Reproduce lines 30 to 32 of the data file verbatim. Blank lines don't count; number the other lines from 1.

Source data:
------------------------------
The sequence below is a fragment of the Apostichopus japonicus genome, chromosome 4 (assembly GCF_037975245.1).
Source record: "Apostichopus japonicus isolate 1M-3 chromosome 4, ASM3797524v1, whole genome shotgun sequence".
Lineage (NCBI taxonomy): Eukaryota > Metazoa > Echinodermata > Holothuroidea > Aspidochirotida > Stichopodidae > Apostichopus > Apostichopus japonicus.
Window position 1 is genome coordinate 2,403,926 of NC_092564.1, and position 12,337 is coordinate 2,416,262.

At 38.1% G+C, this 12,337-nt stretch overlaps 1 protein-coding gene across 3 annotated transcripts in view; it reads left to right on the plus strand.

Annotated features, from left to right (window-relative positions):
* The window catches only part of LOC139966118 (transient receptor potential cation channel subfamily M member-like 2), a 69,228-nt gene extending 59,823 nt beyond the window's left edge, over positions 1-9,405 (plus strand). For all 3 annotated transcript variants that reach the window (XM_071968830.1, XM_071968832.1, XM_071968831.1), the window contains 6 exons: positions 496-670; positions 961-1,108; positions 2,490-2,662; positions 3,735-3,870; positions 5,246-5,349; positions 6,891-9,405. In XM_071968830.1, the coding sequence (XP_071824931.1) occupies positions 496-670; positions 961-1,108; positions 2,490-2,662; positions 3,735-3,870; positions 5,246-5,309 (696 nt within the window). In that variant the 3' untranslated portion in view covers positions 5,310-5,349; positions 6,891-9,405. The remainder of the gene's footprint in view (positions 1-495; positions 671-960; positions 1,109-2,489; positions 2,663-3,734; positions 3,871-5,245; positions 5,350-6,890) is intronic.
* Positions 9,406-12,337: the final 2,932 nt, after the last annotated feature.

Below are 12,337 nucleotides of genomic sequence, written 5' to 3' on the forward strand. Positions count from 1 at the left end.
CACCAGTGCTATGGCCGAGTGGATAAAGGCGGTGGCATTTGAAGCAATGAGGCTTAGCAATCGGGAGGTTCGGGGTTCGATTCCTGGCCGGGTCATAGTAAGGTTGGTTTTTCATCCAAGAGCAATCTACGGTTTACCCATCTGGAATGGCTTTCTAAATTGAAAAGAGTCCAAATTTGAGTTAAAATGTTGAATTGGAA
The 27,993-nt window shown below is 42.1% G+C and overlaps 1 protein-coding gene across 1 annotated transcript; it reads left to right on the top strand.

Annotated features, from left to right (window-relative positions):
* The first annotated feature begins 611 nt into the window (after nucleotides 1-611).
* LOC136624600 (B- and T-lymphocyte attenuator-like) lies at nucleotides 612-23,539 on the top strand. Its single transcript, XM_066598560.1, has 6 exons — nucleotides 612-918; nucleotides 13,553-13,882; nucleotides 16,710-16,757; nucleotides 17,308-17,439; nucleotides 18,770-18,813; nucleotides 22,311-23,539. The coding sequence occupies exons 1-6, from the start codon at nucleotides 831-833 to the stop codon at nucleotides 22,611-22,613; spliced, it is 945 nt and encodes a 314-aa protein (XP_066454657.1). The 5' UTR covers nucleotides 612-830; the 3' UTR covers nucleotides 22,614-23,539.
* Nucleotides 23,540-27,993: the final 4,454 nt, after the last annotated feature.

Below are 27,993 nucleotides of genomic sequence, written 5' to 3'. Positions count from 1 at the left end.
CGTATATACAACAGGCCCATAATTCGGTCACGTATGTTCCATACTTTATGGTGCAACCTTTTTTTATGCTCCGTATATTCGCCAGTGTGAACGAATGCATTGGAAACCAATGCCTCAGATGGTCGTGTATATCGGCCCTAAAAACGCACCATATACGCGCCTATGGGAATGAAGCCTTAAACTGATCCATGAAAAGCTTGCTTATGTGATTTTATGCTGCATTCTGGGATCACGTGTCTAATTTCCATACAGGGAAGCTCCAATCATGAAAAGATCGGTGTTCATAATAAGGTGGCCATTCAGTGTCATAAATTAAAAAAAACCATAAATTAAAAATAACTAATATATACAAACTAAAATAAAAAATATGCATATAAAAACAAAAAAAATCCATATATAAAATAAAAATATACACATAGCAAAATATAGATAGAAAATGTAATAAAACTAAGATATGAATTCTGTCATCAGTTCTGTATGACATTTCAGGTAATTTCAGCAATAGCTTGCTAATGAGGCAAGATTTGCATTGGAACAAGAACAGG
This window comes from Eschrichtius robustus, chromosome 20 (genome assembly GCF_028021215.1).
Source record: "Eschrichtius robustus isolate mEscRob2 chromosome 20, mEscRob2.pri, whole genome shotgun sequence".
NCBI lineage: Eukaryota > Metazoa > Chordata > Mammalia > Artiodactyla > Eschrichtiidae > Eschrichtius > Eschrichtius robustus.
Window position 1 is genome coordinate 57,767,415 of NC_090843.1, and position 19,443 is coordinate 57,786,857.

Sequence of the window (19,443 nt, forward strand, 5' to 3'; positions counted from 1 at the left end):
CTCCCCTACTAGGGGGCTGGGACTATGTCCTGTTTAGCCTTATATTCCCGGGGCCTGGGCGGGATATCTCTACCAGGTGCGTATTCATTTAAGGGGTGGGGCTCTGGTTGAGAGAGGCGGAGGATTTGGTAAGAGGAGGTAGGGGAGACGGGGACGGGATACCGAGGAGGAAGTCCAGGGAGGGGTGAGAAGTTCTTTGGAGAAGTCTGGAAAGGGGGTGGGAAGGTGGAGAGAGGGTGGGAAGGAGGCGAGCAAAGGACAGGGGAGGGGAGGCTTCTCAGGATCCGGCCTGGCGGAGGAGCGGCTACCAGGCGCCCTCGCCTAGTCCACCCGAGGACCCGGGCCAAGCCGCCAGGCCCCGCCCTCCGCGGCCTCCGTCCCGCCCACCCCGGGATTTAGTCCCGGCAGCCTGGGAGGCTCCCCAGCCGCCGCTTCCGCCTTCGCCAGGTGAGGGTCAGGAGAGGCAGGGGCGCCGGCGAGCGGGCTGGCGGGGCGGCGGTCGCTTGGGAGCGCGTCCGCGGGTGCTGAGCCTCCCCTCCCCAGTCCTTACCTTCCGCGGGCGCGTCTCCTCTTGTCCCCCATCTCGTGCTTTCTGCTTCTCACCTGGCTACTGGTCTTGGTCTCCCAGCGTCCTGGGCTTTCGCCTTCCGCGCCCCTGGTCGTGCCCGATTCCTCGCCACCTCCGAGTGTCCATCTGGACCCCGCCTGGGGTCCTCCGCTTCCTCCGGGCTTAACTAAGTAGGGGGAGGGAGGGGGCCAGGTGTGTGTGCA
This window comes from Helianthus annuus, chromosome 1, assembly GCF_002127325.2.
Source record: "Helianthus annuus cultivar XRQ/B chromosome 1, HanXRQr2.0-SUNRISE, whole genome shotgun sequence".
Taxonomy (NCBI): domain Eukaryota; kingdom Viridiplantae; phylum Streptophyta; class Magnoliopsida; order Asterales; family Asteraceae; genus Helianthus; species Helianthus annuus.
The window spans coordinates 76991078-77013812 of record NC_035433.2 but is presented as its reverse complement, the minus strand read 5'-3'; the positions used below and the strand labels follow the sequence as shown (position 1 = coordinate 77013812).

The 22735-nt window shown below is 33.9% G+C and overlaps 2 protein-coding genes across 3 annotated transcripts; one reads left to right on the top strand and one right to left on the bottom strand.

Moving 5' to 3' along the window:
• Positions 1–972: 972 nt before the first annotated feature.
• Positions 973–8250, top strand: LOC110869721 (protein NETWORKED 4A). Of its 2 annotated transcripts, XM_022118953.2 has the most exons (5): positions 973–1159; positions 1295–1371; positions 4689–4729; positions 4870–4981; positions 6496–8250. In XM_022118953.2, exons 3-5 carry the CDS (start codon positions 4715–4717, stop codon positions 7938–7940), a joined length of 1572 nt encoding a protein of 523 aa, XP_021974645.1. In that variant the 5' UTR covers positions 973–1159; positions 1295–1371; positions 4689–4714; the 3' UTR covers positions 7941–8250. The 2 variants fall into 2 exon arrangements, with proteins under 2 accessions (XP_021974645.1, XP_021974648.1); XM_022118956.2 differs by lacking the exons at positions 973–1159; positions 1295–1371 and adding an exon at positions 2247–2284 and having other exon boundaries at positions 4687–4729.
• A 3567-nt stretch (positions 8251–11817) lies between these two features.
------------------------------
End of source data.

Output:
• Positions 1–972: 972 nt before the first annotated feature.
• Positions 973–8250, top strand: LOC110869721 (protein NETWORKED 4A). Of its 2 annotated transcripts, XM_022118953.2 has the most exons (5): positions 973–1159; positions 1295–1371; positions 4689–4729; positions 4870–4981; positions 6496–8250. In XM_022118953.2, exons 3-5 carry the CDS (start codon positions 4715–4717, stop codon positions 7938–7940), a joined length of 1572 nt encoding a protein of 523 aa, XP_021974645.1. In that variant the 5' UTR covers positions 973–1159; positions 1295–1371; positions 4689–4714; the 3' UTR covers positions 7941–8250. The 2 variants fall into 2 exon arrangements, with proteins under 2 accessions (XP_021974645.1, XP_021974648.1); XM_022118956.2 differs by lacking the exons at positions 973–1159; positions 1295–1371 and adding an exon at positions 2247–2284 and having other exon boundaries at positions 4687–4729.
• A 3567-nt stretch (positions 8251–11817) lies between these two features.